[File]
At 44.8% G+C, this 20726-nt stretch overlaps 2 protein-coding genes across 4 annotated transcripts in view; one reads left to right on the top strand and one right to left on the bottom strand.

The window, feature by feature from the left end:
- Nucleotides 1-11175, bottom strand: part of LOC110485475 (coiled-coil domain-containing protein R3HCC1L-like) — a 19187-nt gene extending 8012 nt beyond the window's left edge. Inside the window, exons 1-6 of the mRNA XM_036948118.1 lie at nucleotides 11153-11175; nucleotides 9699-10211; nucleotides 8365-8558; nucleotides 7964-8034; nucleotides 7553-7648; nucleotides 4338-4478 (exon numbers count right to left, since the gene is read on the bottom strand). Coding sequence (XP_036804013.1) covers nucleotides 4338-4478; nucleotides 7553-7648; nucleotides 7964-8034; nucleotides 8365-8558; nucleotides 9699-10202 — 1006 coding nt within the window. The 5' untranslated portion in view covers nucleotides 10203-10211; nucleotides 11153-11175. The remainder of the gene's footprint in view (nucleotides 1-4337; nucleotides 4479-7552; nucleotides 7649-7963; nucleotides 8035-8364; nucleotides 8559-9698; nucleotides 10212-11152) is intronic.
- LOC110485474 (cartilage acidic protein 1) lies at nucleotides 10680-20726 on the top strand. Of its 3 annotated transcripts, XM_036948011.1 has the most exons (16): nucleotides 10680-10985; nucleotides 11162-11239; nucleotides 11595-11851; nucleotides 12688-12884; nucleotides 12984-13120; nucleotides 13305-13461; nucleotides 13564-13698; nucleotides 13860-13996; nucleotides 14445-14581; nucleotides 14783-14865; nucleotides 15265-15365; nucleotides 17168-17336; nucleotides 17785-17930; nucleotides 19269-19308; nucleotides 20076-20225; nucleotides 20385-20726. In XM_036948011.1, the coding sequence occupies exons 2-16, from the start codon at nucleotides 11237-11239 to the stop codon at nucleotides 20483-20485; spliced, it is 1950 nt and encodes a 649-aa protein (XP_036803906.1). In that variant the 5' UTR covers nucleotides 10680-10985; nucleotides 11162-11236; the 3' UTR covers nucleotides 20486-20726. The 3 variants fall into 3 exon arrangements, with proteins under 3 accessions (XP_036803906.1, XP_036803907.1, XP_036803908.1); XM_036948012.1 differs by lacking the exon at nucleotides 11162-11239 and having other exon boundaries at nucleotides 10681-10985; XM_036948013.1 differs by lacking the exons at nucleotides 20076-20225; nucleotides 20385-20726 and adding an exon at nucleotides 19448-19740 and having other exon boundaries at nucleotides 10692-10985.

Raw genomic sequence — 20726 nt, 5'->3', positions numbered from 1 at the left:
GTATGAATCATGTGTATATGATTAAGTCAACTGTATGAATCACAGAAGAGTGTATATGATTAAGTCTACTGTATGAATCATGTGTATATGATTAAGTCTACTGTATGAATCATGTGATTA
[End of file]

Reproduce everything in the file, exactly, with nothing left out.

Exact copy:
At 44.8% G+C, this 20726-nt stretch overlaps 2 protein-coding genes across 4 annotated transcripts in view; one reads left to right on the top strand and one right to left on the bottom strand.

The window, feature by feature from the left end:
- Nucleotides 1-11175, bottom strand: part of LOC110485475 (coiled-coil domain-containing protein R3HCC1L-like) — a 19187-nt gene extending 8012 nt beyond the window's left edge. Inside the window, exons 1-6 of the mRNA XM_036948118.1 lie at nucleotides 11153-11175; nucleotides 9699-10211; nucleotides 8365-8558; nucleotides 7964-8034; nucleotides 7553-7648; nucleotides 4338-4478 (exon numbers count right to left, since the gene is read on the bottom strand). Coding sequence (XP_036804013.1) covers nucleotides 4338-4478; nucleotides 7553-7648; nucleotides 7964-8034; nucleotides 8365-8558; nucleotides 9699-10202 — 1006 coding nt within the window. The 5' untranslated portion in view covers nucleotides 10203-10211; nucleotides 11153-11175. The remainder of the gene's footprint in view (nucleotides 1-4337; nucleotides 4479-7552; nucleotides 7649-7963; nucleotides 8035-8364; nucleotides 8559-9698; nucleotides 10212-11152) is intronic.
- LOC110485474 (cartilage acidic protein 1) lies at nucleotides 10680-20726 on the top strand. Of its 3 annotated transcripts, XM_036948011.1 has the most exons (16): nucleotides 10680-10985; nucleotides 11162-11239; nucleotides 11595-11851; nucleotides 12688-12884; nucleotides 12984-13120; nucleotides 13305-13461; nucleotides 13564-13698; nucleotides 13860-13996; nucleotides 14445-14581; nucleotides 14783-14865; nucleotides 15265-15365; nucleotides 17168-17336; nucleotides 17785-17930; nucleotides 19269-19308; nucleotides 20076-20225; nucleotides 20385-20726. In XM_036948011.1, the coding sequence occupies exons 2-16, from the start codon at nucleotides 11237-11239 to the stop codon at nucleotides 20483-20485; spliced, it is 1950 nt and encodes a 649-aa protein (XP_036803906.1). In that variant the 5' UTR covers nucleotides 10680-10985; nucleotides 11162-11236; the 3' UTR covers nucleotides 20486-20726. The 3 variants fall into 3 exon arrangements, with proteins under 3 accessions (XP_036803906.1, XP_036803907.1, XP_036803908.1); XM_036948012.1 differs by lacking the exon at nucleotides 11162-11239 and having other exon boundaries at nucleotides 10681-10985; XM_036948013.1 differs by lacking the exons at nucleotides 20076-20225; nucleotides 20385-20726 and adding an exon at nucleotides 19448-19740 and having other exon boundaries at nucleotides 10692-10985.

Raw genomic sequence — 20726 nt, 5'->3', positions numbered from 1 at the left:
GTATGAATCATGTGTATATGATTAAGTCAACTGTATGAATCACAGAAGAGTGTATATGATTAAGTCTACTGTATGAATCATGTGTATATGATTAAGTCTACTGTATGAATCATGTGATTA